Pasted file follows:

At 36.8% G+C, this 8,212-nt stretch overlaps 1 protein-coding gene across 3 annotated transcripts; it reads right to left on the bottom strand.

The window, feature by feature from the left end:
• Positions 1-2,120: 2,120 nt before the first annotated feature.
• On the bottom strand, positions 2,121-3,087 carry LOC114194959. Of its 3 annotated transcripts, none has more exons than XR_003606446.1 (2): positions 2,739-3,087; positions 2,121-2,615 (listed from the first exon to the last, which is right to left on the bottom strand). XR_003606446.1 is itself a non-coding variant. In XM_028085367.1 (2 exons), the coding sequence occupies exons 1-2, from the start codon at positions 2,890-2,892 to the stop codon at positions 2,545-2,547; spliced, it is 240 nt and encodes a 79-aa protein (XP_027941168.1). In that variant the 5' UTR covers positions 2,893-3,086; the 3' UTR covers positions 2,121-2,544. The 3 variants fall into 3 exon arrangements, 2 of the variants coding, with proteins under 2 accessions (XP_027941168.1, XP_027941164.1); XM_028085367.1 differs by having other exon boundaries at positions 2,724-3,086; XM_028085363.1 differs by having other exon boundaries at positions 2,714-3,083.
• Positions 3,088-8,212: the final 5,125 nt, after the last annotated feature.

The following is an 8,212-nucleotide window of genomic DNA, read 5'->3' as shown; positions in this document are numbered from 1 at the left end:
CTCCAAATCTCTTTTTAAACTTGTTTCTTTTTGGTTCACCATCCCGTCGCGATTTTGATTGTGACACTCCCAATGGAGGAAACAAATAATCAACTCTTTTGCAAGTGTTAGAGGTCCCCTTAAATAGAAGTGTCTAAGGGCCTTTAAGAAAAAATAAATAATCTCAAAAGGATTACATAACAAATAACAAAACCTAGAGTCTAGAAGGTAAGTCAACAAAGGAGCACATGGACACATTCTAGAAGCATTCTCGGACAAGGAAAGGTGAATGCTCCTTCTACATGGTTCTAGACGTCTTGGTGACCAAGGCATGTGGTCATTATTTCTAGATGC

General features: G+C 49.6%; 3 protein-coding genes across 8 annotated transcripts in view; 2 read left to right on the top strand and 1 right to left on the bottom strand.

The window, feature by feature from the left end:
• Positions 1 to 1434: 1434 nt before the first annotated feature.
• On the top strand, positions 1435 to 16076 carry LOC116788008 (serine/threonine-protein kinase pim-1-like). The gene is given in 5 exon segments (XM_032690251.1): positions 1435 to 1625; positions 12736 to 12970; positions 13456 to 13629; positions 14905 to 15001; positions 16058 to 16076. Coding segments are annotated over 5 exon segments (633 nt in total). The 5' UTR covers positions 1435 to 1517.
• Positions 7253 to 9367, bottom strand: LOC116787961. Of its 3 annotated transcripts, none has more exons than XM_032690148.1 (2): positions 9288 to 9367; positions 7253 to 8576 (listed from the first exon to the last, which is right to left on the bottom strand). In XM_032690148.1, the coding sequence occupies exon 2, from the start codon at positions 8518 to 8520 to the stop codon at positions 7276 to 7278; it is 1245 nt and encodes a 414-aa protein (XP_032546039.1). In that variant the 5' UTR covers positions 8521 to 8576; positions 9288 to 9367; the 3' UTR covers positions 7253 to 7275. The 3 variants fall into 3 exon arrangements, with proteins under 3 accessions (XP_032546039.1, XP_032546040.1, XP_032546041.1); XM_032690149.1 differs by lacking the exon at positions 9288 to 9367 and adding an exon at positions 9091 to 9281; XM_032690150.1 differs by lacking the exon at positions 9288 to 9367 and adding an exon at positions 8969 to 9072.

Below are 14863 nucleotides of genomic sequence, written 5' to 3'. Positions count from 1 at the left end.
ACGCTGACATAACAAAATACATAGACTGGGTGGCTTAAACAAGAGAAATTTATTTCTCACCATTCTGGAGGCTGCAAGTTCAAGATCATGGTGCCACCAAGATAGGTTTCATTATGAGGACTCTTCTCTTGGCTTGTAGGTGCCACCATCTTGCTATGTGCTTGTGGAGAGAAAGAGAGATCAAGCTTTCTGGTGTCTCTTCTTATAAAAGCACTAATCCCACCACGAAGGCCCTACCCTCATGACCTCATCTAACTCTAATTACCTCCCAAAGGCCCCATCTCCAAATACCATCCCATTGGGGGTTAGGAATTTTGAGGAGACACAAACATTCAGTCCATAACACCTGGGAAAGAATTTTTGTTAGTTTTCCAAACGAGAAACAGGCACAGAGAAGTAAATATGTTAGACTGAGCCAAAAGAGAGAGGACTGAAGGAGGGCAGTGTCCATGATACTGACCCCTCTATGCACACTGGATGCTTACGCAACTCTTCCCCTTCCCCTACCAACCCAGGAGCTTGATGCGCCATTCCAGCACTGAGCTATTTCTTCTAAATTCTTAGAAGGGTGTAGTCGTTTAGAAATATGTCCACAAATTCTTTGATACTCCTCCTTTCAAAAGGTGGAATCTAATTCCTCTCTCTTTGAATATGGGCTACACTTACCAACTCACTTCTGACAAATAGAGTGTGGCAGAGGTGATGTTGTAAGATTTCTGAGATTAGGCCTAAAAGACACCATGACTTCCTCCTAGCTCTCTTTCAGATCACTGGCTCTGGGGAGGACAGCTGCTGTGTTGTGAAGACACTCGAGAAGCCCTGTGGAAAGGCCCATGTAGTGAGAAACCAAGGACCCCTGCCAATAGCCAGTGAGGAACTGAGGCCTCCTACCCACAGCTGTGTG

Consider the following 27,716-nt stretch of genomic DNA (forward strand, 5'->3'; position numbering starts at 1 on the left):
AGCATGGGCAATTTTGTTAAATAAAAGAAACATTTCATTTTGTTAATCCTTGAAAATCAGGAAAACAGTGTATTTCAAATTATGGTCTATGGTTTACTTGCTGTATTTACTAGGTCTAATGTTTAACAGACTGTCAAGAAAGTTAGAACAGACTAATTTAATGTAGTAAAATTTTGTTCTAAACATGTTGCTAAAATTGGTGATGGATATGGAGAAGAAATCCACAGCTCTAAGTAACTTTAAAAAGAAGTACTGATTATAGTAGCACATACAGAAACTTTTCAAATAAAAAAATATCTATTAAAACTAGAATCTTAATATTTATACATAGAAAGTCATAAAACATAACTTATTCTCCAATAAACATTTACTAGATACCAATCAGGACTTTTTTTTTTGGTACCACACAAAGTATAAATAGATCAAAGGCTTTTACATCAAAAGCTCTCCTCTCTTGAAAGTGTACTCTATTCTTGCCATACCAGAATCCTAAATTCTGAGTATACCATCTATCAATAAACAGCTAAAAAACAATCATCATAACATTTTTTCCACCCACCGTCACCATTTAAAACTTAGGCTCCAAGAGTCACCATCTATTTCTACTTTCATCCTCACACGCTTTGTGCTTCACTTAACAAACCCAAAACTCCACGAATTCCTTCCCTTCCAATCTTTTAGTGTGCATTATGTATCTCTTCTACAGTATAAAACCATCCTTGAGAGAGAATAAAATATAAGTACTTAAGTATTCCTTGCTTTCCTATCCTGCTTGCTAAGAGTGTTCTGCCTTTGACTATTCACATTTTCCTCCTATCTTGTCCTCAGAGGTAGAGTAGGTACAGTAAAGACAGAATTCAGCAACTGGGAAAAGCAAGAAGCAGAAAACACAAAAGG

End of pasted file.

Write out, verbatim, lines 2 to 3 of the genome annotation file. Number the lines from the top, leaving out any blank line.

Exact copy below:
The window, feature by feature from the left end:
• Positions 1-2,120: 2,120 nt before the first annotated feature.